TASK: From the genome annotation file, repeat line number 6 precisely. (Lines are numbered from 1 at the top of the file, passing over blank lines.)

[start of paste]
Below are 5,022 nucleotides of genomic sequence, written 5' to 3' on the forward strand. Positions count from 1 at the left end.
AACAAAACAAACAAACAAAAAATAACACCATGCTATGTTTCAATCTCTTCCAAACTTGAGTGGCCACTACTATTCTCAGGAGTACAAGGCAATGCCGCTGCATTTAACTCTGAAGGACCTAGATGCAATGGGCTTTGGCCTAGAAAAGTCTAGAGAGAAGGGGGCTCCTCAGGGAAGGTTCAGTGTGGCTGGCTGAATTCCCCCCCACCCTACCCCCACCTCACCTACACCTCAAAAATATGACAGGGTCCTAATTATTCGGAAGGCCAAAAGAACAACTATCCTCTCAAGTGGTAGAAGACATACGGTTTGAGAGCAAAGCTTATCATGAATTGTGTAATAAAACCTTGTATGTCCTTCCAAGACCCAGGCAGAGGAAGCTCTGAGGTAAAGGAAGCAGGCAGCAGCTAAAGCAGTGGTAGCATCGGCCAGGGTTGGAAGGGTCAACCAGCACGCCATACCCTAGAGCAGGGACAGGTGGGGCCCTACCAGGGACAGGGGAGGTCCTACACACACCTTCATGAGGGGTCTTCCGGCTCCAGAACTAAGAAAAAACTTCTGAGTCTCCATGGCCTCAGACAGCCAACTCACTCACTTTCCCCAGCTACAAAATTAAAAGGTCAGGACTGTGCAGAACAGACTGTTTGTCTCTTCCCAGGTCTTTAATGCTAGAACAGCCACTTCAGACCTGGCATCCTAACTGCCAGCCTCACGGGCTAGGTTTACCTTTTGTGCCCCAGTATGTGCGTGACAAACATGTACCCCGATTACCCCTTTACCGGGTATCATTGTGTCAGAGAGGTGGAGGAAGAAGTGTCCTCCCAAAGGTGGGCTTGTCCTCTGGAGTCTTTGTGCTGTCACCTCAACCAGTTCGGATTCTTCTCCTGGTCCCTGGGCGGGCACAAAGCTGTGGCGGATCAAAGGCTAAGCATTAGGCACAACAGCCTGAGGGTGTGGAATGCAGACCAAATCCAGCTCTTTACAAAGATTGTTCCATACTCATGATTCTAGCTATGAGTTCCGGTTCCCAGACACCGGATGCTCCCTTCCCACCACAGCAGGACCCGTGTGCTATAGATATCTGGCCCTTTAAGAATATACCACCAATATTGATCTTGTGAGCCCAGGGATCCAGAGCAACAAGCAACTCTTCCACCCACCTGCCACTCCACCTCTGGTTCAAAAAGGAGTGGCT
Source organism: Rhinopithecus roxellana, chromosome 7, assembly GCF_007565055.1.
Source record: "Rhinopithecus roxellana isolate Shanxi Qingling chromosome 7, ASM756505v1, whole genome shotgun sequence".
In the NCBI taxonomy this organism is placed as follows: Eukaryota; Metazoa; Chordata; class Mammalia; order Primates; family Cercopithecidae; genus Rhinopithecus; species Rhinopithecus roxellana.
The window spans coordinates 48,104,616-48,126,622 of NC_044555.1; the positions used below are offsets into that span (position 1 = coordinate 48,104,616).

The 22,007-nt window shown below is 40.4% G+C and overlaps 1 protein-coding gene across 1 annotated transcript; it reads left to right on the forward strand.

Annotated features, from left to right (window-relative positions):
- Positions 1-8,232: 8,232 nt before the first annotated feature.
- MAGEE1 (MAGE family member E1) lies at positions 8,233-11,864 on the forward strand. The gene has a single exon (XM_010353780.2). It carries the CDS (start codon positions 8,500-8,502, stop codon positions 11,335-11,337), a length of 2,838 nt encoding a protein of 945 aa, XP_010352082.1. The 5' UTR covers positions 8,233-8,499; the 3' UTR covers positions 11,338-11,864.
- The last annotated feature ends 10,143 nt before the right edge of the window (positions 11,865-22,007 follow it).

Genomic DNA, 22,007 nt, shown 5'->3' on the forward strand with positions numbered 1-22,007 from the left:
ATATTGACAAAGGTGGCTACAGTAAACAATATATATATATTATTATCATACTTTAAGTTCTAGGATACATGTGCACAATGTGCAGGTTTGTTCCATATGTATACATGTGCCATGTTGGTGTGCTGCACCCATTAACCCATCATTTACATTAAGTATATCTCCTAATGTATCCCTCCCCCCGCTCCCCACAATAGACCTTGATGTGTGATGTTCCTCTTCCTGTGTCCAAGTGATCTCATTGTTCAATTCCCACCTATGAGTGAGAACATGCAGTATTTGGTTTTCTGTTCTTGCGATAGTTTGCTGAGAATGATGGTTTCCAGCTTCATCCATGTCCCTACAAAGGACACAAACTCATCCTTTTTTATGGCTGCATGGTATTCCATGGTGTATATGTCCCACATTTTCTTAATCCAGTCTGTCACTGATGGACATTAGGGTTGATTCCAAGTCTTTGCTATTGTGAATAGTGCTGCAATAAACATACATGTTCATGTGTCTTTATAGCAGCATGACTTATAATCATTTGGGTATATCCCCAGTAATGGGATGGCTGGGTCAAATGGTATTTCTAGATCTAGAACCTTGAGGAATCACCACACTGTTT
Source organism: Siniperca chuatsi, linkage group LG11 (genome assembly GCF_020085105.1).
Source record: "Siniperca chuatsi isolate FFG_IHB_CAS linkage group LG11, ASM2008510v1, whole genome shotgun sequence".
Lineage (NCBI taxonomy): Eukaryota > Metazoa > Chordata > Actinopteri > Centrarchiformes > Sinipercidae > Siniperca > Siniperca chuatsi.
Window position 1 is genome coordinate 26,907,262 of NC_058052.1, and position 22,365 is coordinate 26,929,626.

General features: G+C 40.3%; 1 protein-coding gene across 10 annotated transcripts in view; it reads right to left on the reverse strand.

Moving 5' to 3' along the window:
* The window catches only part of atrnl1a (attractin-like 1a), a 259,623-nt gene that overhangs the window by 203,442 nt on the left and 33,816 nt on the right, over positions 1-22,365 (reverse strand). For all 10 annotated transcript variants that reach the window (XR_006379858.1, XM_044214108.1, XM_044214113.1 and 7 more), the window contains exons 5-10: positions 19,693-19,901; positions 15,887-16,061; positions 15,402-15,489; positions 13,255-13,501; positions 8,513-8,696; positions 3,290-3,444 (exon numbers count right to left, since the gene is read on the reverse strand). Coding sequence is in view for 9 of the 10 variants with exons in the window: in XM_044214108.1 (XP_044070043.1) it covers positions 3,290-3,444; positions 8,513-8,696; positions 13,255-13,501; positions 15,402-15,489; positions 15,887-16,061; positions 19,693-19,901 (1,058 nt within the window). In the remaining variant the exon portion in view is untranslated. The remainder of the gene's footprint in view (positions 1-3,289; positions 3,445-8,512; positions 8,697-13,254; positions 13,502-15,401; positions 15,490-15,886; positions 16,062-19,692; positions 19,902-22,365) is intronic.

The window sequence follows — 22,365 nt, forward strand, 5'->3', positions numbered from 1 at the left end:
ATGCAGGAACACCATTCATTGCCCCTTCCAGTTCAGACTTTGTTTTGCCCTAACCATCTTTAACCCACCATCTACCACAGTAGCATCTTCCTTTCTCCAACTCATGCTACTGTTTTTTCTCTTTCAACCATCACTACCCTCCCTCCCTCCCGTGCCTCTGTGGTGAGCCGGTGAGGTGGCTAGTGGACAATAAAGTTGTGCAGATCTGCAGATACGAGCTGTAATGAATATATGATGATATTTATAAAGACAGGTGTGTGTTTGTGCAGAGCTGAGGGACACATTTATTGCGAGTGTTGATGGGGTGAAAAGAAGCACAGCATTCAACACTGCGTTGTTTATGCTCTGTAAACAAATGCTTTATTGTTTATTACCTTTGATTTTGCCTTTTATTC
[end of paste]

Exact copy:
The window spans coordinates 48,104,616-48,126,622 of NC_044555.1; the positions used below are offsets into that span (position 1 = coordinate 48,104,616).